Machines can smell your breath to diagnose you

Thanks to the new emerging field of volatolomics, the study of a person’s mechanical sniffle and finding out what’s wrong with them, diagnosis and treatment can begin much earlier, providing a better outcome.

Scientists are exploring ways to diagnose diseases by sniffing out chemical compounds from bodily emissions such as breath, sweat and tears.

These techniques are called volatolomic and require collaborative efforts from multidisciplinary players such as chemists, materials scientists and electrical engineers, according to a recently published review article. published in the magazine Nano-research.

“There is a consensus between the traditional Eastern and Western diagnosis of methodologies that feel the breath of the top [respiratory] is an effective way to clarify health conditions both in Hippocrates’ prognostic book written in 400 BC. 200 BC,” the study authors write.

Volatile Organic Compounds [VOCs] found in perfumes and flavors have high vapor pressure and low water solubility. They are emitted as gases from certain solids or liquids.

All organisms deliberately release VOCs for a variety of purposes, including defense, communication, and reproduction. But VOCs are also released accidentally as part of all biological processes, including disease-related processes.

“Over the past 50 years, thousands of volatile biomarkers, i.e. VOCs, associated with various diseases or injuries have been identified and classified from multi-body sources.

“It stimulates the development of this new era, volatolomics, such as human exhalation, skin fumes, urine headspace, blood and feces, towards efficient, high-accuracy diagnosis/screening, non-invasive and painless diseases.”

Each VOC released by an organism contains a unique pattern of disease. That is, there is a specific VOC “signature” or “fingerprint” for each condition.

If researchers and clinicians can catalog the COV fingerprint of different diseases, and engineers then develop devices that could quickly identify a match to those fingerprints, it could create a breakthrough development in diagnosis and treatment.

“The chemical analysis (detection and monitoring) of compounds associated with the metabolic activities of an organism is at the cutting edge of science. Volatile metabolomics (volatolomics) is applied in a wide range of applications including: biomedical research, toxicological analysis, molecular communications, forensics, safety and security,” a previous study Explain.

In addition, the diagnosis of VOCs, relying on “sniffing”, is a non-invasive and painless procedure, unlike many existing diagnostic techniques.

There have been mentioned possibilities offered by volatolomics at the height of the coronavirus pandemic, where dogs learned to recognize the scent of SARS-CoV-2.

Still very new

Advancements in technology will make volatolomics feasible in the near future, whether in data mining, machine learning, or nanomaterial sensors.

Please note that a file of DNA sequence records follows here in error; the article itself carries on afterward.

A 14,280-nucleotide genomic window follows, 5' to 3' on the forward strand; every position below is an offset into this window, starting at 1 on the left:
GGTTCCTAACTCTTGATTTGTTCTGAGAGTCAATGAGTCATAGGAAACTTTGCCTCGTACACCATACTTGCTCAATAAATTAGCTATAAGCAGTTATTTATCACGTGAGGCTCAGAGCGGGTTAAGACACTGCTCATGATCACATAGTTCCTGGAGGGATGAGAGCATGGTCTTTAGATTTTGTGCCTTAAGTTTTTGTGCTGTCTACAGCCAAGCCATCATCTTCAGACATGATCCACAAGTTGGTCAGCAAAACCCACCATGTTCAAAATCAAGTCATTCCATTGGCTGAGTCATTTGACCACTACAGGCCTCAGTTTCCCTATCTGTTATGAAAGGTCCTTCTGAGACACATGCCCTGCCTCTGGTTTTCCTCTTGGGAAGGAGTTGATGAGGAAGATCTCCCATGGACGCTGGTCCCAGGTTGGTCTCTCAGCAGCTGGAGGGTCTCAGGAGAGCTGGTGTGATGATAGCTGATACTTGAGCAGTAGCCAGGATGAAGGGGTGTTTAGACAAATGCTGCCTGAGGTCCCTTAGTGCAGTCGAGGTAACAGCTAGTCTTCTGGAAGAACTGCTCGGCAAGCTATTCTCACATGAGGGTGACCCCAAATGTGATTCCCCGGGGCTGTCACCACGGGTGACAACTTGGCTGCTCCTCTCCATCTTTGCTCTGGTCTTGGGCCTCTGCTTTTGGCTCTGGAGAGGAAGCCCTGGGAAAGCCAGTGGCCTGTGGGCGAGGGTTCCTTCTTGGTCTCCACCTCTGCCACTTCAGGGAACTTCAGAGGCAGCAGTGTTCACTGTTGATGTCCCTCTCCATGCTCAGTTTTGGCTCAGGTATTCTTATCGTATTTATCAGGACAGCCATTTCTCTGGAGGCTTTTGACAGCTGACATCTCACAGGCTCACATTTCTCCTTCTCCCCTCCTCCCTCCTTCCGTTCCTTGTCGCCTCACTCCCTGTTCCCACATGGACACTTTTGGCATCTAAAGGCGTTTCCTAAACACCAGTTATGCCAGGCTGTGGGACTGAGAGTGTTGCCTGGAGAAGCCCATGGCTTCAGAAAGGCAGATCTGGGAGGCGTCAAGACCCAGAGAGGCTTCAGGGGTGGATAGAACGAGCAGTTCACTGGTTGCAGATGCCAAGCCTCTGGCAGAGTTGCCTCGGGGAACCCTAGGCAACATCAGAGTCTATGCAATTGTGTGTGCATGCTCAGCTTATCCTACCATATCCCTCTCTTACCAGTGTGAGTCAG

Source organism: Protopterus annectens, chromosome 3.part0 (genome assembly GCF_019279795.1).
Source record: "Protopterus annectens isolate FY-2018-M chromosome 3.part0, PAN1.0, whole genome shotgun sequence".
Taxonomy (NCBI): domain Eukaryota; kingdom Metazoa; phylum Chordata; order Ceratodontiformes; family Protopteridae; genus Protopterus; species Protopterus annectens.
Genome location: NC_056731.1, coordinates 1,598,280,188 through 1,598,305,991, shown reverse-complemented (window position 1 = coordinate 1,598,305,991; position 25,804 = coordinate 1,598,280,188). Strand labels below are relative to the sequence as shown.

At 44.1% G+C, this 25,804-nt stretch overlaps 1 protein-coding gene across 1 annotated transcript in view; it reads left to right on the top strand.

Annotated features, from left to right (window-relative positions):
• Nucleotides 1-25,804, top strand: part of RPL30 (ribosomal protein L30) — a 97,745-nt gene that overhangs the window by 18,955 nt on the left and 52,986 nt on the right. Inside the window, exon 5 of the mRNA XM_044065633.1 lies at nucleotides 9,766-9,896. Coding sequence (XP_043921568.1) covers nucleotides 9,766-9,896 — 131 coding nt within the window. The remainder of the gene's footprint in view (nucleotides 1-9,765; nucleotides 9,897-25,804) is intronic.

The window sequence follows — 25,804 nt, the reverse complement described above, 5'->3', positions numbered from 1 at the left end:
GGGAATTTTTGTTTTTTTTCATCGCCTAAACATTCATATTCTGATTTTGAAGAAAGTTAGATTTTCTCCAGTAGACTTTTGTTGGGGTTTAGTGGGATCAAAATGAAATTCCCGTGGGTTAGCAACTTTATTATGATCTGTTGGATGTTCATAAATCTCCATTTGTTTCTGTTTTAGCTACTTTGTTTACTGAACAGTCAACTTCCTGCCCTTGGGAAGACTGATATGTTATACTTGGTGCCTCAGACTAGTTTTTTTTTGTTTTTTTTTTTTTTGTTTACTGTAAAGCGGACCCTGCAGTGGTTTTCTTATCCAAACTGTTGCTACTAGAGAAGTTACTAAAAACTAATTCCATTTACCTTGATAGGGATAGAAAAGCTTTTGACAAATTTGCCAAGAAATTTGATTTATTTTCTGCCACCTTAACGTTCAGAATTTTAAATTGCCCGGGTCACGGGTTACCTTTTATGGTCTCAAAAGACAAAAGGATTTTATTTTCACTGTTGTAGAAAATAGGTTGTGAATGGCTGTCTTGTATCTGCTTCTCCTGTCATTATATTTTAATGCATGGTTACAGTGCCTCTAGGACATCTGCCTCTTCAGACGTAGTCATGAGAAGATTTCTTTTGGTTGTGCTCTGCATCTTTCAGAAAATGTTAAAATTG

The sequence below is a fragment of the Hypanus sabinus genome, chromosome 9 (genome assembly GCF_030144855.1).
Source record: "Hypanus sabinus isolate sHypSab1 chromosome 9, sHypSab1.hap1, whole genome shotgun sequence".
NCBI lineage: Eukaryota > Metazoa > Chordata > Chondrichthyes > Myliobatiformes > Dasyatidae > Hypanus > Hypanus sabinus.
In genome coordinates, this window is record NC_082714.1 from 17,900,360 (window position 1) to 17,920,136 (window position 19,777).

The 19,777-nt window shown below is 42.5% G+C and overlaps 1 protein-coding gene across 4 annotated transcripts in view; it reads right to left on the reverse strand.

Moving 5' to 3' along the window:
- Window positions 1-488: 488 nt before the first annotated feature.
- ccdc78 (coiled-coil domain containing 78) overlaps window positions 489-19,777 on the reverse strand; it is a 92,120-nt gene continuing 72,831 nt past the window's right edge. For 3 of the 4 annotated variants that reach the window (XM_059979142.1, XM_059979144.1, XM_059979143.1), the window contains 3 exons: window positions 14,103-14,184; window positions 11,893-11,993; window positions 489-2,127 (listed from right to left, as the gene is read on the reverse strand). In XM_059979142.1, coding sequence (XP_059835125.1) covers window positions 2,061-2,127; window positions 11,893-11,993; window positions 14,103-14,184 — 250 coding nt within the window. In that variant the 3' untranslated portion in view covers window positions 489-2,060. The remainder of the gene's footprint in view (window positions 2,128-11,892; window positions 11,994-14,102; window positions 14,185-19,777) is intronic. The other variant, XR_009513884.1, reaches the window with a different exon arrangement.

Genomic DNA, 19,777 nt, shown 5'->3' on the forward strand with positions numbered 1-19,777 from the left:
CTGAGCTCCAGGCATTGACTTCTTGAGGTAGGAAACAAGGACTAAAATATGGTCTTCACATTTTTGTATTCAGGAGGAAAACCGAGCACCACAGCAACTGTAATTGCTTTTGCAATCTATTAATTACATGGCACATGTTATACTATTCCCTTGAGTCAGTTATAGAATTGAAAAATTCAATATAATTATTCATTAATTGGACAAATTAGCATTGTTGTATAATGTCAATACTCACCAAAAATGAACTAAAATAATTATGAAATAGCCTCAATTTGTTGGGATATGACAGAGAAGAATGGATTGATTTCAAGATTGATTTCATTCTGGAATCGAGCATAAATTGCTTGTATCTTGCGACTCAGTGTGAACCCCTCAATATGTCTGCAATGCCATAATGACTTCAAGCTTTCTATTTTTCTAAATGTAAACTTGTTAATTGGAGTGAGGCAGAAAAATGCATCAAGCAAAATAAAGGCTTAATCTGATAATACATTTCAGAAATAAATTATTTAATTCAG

“But the field is so young and attracts researchers from many fields such as chemistry, electrical engineering, computer science, materials science and, of course, clinicians who treat patients every day, who don’t have not used to talking to each other, who generally employ different methodologies, and who often don’t even use the same terms,” ​​said Yun Qian, co-author of the review and researcher at Zhejiang University Cancer Center. .

“So we’ve brought together a group of us from these different disciplines to write a comprehensive review article that we hope will serve as a bridge connecting everyone’s expertise in this sprawling field.”

A new in-depth study of this very young field attempts to bridge the gap between the different disciplines involved.

To facilitate stakeholder collaboration, the authors have listed all VOCs associated with different diseases from all possible bodily sources in a Disease Volatile Reference Manual.

“This part of the review was crucial, as such a list of targets has been highly sought after by chemists, materials scientists and electrical engineers in particular,” added Mingshui Yao, another of the authors and researcher at State Key. Laboratory of Multiphase Complex Systems with Chinese Academy of Sciences.

“They needed to know what fingerprints or “biomarkers” they are designing their diagnostic equipment for. Now they can just search for that.

Additionally, the review provides commentary on the technologies involved in volatolomic analysis, including the ‘electronic nose’ (E-nose) and ‘photonic nose’ (P-nose), advanced devices used for the detection of VOCs.

The researchers believe that their review article “answers the question of how to connect clinic, volatolomics and detection technology well.”

They then attempt to further clarify “the relationship between volatolomics (bio-/chemical markers) and particular disease requirements” in the Conclusions and Future Perspectives section – for volatolomics-based diagnostics to be accepted as one of the standard diagnostic methods/techniques for specific diseases.

The authors hope that volatolomics can be used in the future as the gold standard in clinical diagnostics.

Source: TRTWorld and agencies

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